Headless CMS —
To transition or not to transition, that is the question.
Should you continue with an all-too-familiar traditional CMS, or should you bid on flexibility, top speed, and Headless CMS versatility offers?
The future of CMS is quickly moving away from traditional, database-driven systems and toward API-driven headless or decoupled systems. The headless content management system architecture is rising in popularity in the development world. So, while still using traditional systems, you might feel you’re missing something. You’ve heard about the main headless CMS features: it’s faster, it’s secure, it delivers headless content via API. But, do you really know is it worth a try? Read this blog post and find the answer to that exact question. Here you can find what are the 5 most popular Headless CMS features over a traditional CMS. So, what have we done in this article? We’ve picked six famous traditional CMSs and compared their main aspects (like the ease of development, price, functionality, and purpose) to the headless, in detail.
No one ever did something similar.
All six CMSs are on this list because of their popularity and the types of projects they are used for. Let’s introduce them. 👇
The first one is, of course, WordPress. Believe it or not, WordPress runs around 40% of all websites in the world. Yup, fresh news. They indeed continued to dominate the CMS market; we have to give them that credit. Joomla is the second most known content management system and our second choice. It has significantly less audience than WordPress - it powers around 3% of all the websites on the Internet. Drupal follows it. Despite being used by fewer websites than the first two, Drupal is still more trendy than Magento, Blogger, Shopify, or Squarespace. At present, it’s being used by 2.3% of all websites (while having a worldwide market share of 4.6%). The following important character in our little story today is Magento. The eCommerce platform is the 9th most favored CMS globally (0.8% of all known websites). More accurately, the second most attractive platform in 2020, with an overall eCommerce market share of 12% globally. The last two CMSs we’re going to talk about are Umbraco and Episerver. Umbraco is the 11th most known in the Top 1 Million sites in the Open-Source category, and Episerver is the leading commercially licensed CMS in the Nordics (used by less than 0.1% of all the websites). Now, most of you know that WordPress is used for any type of website. It started as a simple blogging platform, but today it’s without limit. Websites of all shapes and sizes can be made in Joomla, too. Personal or business websites, e-commerce, portfolio, Q&A, profit or non-profit, newspapers and publications - you name it and, these two CMSs can endure it. On the other hand, Drupal is often the best choice for complex, content-heavy, and high-traffic websites and those with large resource libraries and databases. Companies most often use Umbraco with 10-50 employees and 1M-10M dollars in revenue. As mentioned, Magento is an e-commerce program, as well as Episerver.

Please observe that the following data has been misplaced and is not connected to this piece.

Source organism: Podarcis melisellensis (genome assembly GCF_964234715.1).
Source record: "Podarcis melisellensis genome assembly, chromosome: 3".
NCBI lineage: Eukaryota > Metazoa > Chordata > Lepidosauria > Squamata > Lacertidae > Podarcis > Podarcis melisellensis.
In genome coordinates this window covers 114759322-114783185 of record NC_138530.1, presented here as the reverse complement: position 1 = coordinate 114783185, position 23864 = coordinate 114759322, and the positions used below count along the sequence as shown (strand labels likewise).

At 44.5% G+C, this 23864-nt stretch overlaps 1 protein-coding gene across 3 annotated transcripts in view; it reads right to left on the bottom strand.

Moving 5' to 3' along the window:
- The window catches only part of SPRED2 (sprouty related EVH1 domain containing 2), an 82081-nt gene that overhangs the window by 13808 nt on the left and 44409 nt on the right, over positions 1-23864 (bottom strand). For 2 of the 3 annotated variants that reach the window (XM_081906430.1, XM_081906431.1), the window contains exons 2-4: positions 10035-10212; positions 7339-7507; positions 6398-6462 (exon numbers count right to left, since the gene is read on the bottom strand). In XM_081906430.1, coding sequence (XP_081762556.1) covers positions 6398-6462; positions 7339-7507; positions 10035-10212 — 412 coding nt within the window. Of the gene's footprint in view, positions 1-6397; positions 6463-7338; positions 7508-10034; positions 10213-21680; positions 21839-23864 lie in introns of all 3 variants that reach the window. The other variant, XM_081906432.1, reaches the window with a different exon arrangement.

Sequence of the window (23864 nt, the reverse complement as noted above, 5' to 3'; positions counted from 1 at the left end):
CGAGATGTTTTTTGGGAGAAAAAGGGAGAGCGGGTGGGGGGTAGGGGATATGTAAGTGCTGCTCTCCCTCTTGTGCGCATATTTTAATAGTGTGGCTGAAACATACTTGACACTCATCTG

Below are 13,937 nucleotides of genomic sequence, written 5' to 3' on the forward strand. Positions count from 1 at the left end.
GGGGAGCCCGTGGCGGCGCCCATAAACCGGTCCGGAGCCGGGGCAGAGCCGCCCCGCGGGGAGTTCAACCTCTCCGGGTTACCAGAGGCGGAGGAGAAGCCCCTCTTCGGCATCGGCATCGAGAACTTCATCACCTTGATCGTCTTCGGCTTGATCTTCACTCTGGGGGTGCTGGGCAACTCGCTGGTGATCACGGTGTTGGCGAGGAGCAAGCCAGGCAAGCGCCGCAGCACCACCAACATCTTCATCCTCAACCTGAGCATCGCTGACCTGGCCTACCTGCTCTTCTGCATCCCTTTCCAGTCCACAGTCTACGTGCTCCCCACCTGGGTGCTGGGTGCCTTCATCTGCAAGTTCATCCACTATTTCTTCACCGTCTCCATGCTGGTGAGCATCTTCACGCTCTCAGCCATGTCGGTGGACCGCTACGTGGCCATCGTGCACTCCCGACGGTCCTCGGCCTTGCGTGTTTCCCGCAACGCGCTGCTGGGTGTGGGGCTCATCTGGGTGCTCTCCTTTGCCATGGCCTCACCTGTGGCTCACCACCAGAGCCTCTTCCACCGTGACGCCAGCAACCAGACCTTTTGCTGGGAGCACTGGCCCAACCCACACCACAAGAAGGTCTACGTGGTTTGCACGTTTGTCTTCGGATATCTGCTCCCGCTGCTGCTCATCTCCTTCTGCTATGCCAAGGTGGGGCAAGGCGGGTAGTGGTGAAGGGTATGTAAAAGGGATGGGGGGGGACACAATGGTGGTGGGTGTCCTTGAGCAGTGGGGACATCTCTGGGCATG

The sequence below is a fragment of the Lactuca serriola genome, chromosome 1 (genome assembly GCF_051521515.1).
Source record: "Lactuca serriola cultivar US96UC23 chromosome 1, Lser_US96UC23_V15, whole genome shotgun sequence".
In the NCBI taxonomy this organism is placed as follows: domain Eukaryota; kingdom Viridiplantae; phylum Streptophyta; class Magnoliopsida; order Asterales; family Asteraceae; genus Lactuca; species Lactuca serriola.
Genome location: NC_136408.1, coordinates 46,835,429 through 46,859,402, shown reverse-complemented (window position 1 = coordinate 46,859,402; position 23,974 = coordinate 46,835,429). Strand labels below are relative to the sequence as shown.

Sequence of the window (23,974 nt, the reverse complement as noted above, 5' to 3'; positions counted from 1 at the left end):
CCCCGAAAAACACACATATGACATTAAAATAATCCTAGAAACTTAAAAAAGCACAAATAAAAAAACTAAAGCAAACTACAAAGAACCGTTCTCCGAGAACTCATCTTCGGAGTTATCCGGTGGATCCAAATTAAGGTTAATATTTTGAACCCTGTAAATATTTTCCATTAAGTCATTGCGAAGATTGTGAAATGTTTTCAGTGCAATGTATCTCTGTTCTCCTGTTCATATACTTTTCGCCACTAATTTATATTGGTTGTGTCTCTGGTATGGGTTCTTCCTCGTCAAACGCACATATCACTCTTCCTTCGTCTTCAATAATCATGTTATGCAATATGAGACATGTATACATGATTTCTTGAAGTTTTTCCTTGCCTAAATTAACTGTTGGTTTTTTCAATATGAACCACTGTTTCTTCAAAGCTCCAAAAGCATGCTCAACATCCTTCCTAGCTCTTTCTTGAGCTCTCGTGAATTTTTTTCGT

But what about headless?
Headless is quite different from these six. Of course, it allows businesses to manage, store, and track content projects from creation to publication, just as a conventional CMS does. The main difference is the fronted-end delivery layer which is removed from CMS. Therefore, developers use any front-end framework they want to present the content. Because of that, headless CMS doesn’t have limits in creating only certain types of websites. It also goes a step further. It can deliver content beyond websites, putting it on smartwatches, VR devices, and more.
Get familiar with headless concepts. Read what headless CMS is and why you should use it. Our first comparison of traditional and headless CMS will concern the simplicity/complexity of development.
Traditional vs. Headless CMS - Ease of development